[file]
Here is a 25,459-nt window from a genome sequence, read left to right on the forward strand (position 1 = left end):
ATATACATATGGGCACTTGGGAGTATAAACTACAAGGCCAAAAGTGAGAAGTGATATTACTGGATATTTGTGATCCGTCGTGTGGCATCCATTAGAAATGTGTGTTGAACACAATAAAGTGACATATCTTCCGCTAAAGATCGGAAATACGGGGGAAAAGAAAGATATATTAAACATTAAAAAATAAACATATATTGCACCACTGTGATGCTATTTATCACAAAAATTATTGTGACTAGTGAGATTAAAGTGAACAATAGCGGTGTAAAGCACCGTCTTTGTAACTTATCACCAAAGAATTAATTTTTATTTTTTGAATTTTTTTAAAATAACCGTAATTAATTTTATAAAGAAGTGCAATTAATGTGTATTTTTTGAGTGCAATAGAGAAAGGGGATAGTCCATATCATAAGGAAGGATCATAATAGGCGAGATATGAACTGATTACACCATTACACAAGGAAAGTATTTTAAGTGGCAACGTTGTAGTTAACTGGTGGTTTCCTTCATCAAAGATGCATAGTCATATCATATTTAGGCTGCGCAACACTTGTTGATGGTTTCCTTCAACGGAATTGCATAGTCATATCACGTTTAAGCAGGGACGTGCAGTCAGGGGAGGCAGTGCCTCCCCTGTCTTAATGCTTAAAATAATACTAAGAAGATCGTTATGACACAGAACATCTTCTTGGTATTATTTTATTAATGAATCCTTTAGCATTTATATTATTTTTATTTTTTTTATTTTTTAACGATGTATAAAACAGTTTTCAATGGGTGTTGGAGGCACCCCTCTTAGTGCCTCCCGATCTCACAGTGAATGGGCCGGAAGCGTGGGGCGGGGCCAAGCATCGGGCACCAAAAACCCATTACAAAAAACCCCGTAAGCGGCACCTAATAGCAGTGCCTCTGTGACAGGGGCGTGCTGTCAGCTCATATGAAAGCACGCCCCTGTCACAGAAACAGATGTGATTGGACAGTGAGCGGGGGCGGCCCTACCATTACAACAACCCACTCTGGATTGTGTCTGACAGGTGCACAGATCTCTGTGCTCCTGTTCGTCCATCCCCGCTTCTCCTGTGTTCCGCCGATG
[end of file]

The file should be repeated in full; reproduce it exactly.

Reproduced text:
Here is a 25,459-nt window from a genome sequence, read left to right on the forward strand (position 1 = left end):
ATATACATATGGGCACTTGGGAGTATAAACTACAAGGCCAAAAGTGAGAAGTGATATTACTGGATATTTGTGATCCGTCGTGTGGCATCCATTAGAAATGTGTGTTGAACACAATAAAGTGACATATCTTCCGCTAAAGATCGGAAATACGGGGGAAAAGAAAGATATATTAAACATTAAAAAATAAACATATATTGCACCACTGTGATGCTATTTATCACAAAAATTATTGTGACTAGTGAGATTAAAGTGAACAATAGCGGTGTAAAGCACCGTCTTTGTAACTTATCACCAAAGAATTAATTTTTATTTTTTGAATTTTTTTAAAATAACCGTAATTAATTTTATAAAGAAGTGCAATTAATGTGTATTTTTTGAGTGCAATAGAGAAAGGGGATAGTCCATATCATAAGGAAGGATCATAATAGGCGAGATATGAACTGATTACACCATTACACAAGGAAAGTATTTTAAGTGGCAACGTTGTAGTTAACTGGTGGTTTCCTTCATCAAAGATGCATAGTCATATCATATTTAGGCTGCGCAACACTTGTTGATGGTTTCCTTCAACGGAATTGCATAGTCATATCACGTTTAAGCAGGGACGTGCAGTCAGGGGAGGCAGTGCCTCCCCTGTCTTAATGCTTAAAATAATACTAAGAAGATCGTTATGACACAGAACATCTTCTTGGTATTATTTTATTAATGAATCCTTTAGCATTTATATTATTTTTATTTTTTTTATTTTTTAACGATGTATAAAACAGTTTTCAATGGGTGTTGGAGGCACCCCTCTTAGTGCCTCCCGATCTCACAGTGAATGGGCCGGAAGCGTGGGGCGGGGCCAAGCATCGGGCACCAAAAACCCATTACAAAAAACCCCGTAAGCGGCACCTAATAGCAGTGCCTCTGTGACAGGGGCGTGCTGTCAGCTCATATGAAAGCACGCCCCTGTCACAGAAACAGATGTGATTGGACAGTGAGCGGGGGCGGCCCTACCATTACAACAACCCACTCTGGATTGTGTCTGACAGGTGCACAGATCTCTGTGCTCCTGTTCGTCCATCCCCGCTTCTCCTGTGTTCCGCCGATG